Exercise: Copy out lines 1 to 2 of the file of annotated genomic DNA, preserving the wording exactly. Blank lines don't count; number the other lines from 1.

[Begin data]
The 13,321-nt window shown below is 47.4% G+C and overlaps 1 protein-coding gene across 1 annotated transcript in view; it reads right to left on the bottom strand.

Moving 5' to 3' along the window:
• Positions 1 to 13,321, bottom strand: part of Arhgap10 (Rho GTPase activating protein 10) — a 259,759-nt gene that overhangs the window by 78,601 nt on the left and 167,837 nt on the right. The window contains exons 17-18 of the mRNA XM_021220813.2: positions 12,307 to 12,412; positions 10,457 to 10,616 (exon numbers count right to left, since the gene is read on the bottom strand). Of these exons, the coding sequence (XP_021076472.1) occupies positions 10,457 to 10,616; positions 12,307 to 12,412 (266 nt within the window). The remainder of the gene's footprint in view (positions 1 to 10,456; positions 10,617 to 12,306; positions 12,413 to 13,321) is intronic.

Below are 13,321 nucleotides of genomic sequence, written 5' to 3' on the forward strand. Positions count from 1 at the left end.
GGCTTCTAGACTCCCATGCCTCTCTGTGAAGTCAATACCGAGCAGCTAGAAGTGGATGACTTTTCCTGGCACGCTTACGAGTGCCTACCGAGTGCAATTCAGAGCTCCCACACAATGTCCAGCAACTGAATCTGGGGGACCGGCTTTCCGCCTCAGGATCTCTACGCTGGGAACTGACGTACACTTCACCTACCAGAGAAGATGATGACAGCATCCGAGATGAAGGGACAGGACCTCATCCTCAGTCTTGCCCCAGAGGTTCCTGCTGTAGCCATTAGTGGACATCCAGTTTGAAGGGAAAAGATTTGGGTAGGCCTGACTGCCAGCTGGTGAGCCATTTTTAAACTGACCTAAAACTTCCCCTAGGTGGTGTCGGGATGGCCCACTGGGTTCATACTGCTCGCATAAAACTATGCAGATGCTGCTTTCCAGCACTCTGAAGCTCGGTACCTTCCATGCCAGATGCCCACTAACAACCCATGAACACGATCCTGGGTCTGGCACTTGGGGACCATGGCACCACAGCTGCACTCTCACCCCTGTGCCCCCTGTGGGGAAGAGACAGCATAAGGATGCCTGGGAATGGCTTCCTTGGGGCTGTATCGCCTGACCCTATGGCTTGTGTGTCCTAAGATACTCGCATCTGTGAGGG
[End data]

The 13,321-nt window shown below is 47.4% G+C and overlaps 1 protein-coding gene across 1 annotated transcript in view; it reads right to left on the bottom strand.

Moving 5' to 3' along the window: